In preparation for larger protests this weekend, several UCSB students will table and rally this week against the U.S. government-funded Western Hemisphere Institute for Security Cooperation (WHINSE), formerly and more widely known as the School of the Americas (SOA).

Amongst other planned activities, students in Associate Professor Ralph Armbruster-Sandoval’s Chicano Studies 177 class will pass out informational fliers in front of the UCen this week and hold a rally at noon Wednesday to protest what they say is a training ground for human rights violators in Latin America.

Of the roughly 80 students in the class, 12 are flying this weekend to WHINSEC, located in Fort Benning, Ga., to join thousands of activists at an annual protest against the facility, said Emily Lu, a third-year film studies major and Chicano Studies 177 class member.

In 1946 the Truman administration founded the SOA, originally located in Panama, to train Latin American military personnel. According to the WHINSEC website, the facility promotes “democratic values” and “respect for human rights” with its training.

However, Lynn Becerra, a fourth-year global studies major and Chicano Studies 177 student, said upon returning to their home countries, the school’s recruits often abuse their authority and even murder civilians for political purposes.

“I feel it’s important for people our age, our generation, to be informed,” Becerra said. “I think we want to believe at times that [the SOA’s abuses are] a part of history, that these things don’t go on any more.”

In March, Rep. James McGovern, D – Mass., presented a bill to the U.S. House of Representatives that would close the facility until a congressional review could be performed. The bill is co-sponsored by 122 representatives, including local Congresswoman Lois Capps.

As part of their goal to remind students of past abuses and potential future ones, class members will read a list of victims names from the 1981 “El Mozote Massacre” in El Salvador, Lu said, on Tuesday from 3:30 to 5 p.m. at the UCSB Eternal Flame. During the incident, Lu said, El Salvadorian soldiers murdered roughly 750 El Mozote residents, including women and children, while searching for anti-government guerilla fighters.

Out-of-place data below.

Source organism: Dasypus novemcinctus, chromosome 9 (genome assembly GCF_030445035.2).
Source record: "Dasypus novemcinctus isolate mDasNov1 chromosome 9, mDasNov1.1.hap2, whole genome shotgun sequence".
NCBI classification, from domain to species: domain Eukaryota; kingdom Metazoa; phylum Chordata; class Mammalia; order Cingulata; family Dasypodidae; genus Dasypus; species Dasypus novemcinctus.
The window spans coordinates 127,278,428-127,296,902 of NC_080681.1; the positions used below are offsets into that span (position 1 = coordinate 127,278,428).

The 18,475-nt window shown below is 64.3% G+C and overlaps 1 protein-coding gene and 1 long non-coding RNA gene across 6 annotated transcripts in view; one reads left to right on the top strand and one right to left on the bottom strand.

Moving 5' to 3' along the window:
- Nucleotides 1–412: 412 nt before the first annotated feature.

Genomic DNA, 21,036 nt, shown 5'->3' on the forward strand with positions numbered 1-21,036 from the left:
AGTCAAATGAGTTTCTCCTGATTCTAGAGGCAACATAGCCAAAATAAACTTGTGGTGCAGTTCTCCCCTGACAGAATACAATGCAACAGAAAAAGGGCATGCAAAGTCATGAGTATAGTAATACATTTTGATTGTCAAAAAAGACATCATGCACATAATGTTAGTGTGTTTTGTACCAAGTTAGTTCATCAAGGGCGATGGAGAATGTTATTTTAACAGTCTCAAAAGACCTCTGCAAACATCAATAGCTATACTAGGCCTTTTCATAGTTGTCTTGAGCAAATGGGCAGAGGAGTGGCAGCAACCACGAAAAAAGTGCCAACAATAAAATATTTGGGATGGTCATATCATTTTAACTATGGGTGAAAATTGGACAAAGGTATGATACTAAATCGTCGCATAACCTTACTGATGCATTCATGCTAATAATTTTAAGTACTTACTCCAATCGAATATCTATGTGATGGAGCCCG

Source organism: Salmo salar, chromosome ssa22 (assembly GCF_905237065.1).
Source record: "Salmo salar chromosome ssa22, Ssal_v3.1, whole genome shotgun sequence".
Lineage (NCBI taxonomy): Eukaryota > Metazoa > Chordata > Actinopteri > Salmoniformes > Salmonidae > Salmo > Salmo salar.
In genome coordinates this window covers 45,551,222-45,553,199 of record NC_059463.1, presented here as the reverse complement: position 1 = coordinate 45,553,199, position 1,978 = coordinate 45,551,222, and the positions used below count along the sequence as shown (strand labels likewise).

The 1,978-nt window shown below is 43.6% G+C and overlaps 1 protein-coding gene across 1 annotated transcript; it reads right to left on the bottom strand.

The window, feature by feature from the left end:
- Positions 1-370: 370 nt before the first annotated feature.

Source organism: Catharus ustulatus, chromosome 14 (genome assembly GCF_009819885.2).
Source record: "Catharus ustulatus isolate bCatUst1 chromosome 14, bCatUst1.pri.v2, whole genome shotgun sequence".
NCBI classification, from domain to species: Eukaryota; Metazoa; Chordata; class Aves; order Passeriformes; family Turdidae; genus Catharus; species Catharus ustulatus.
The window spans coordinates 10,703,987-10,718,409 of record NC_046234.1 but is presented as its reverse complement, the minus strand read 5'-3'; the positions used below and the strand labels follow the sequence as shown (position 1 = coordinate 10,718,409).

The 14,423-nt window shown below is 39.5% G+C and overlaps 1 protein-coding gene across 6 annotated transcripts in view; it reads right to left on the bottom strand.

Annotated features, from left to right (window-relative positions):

One account of the massacre, related in journalist Mark Danner’s book The Massacre at El Mozote, implicates the U.S. as partially responsible because the SOA trained many of the soldiers involved, Armbruster-Sandoval said.

Later Tuesday evening, class organizers will screen the film “Hidden in Plain Sight,” which examines U.S. foreign policy in Latin America, focusing on the role of the SOA/WHINSEC. The free event begins at 6 p.m. in the MultiCultural Center.

On Thursday at 8:30 p.m., organizers will host an educational night on the SOA in the Francisco Torres Residence Hall Fiesta Room, with free refreshments included.

“[The educational night] is targeted for residents because a lot can’t participate in the rally because of class,” Lu said.

Becerra said Armbruster-Sandoval and the 12 students who plan on attending the protest at WHINSEC this weekend are scheduled to take a red-eye flight on Thursday evening. Becerra said she and the rest of the group are currently fundraising to pay for their tickets and lodging.

Like Tuesday’s event on campus, Armbruster-Sandoval said protesters in Georgia read a list of those killed by SOA graduates in a mock funeral ceremony. The annual event attracts citizens of all kinds, including a large Catholic following. Armbruster-Sandoval said SOA graduates have killed many Catholic nuns and priests, such as El Salvadorian Archbishop Oscar Romero, because church members dissented to government actions.

While the trip will be a first for Becerra and for the Chicano Studies 177 class, Armbruster-Sandoval said it will be his fourth year at the annual protest, which he expects to draw roughly 10,000 people.

“What’s interesting about this class is we’re participating rather than just studying [about the SOA],” Armbruster-Sandoval said. “We can say we were just there. … We can apply [the class] to real life.”